Perception of Emotions in Music and Speech in People with Parkinson's Disease (PD) and Healthy Age-Matched Controls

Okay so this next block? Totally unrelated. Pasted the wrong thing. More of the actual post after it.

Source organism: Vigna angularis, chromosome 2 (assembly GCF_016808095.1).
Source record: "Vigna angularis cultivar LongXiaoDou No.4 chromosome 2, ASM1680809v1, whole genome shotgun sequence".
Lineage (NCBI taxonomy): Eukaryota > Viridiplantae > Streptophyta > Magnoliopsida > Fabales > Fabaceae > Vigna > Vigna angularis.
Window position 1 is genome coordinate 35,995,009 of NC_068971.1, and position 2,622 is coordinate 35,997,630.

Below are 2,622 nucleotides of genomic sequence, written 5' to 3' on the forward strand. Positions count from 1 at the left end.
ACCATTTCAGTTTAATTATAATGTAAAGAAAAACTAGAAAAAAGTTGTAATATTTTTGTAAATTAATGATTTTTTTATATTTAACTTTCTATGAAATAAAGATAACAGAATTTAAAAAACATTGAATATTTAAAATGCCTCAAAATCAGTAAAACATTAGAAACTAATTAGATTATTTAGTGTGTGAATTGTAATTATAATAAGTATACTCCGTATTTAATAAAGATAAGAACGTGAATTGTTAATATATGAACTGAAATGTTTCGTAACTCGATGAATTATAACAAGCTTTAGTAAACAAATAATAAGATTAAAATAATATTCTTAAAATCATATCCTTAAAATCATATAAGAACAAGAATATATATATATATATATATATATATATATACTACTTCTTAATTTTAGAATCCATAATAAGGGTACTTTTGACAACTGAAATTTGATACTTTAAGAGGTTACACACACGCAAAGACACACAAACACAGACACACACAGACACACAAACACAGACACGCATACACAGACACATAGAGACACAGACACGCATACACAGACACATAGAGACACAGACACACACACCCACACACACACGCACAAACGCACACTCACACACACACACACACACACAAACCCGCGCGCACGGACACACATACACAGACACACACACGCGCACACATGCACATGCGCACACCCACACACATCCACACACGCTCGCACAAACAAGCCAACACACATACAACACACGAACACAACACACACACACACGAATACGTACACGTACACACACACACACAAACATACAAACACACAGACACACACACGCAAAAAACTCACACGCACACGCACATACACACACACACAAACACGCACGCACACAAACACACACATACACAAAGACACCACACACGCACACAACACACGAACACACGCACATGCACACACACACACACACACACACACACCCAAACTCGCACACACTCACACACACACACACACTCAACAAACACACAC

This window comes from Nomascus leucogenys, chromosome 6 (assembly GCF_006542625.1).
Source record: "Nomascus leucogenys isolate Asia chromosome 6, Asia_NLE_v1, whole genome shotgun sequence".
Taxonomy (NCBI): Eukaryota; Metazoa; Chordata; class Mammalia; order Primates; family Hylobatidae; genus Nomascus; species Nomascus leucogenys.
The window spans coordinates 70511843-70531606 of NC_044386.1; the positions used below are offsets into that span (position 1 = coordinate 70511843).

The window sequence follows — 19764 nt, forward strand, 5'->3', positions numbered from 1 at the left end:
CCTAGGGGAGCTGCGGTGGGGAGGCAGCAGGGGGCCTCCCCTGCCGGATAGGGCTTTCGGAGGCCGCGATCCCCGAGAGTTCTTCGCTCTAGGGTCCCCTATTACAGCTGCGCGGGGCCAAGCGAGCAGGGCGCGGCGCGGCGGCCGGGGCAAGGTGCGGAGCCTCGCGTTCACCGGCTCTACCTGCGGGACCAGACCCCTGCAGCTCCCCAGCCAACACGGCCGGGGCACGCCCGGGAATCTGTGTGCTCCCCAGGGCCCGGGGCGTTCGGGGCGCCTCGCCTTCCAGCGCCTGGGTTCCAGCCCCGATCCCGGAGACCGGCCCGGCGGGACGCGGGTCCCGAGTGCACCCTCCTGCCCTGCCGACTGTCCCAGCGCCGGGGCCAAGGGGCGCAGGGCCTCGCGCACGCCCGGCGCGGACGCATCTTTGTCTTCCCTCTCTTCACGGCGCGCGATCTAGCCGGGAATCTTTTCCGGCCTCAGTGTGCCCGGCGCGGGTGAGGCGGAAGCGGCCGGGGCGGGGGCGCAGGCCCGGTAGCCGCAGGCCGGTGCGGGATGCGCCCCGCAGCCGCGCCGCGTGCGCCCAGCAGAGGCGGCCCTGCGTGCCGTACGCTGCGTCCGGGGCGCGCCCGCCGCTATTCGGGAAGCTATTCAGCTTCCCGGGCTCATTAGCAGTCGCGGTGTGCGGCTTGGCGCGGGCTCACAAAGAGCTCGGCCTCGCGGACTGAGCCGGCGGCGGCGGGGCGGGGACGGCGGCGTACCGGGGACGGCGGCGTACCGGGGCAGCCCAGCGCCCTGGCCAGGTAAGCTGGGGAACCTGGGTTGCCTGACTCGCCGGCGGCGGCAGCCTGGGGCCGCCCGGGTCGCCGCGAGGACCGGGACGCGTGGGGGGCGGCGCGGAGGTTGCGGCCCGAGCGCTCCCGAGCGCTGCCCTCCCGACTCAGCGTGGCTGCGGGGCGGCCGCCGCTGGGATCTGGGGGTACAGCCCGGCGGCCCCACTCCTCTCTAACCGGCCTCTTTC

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People with Parkinson's disease (PD) often present with emotional perception deficits. Prior studies provide support that these deficits are seen in the processing of verbal as well as non-verbal emotions. The current study compared the perception of emotions (e.g., happy, angry, and sad) as they occurred in music and speech stimuli among people with PD and healthy age-matched controls. Results indicated that people with PD perceived emotions less accurately than healthy controls. Anger was identified with significantly more accuracy than sadness and happiness. In addition, accuracy of identification in music was more accurate than speech in people with PD. The results of the study suggest that perception of emotions may be modality specific, or limited only to speech in people with PD.
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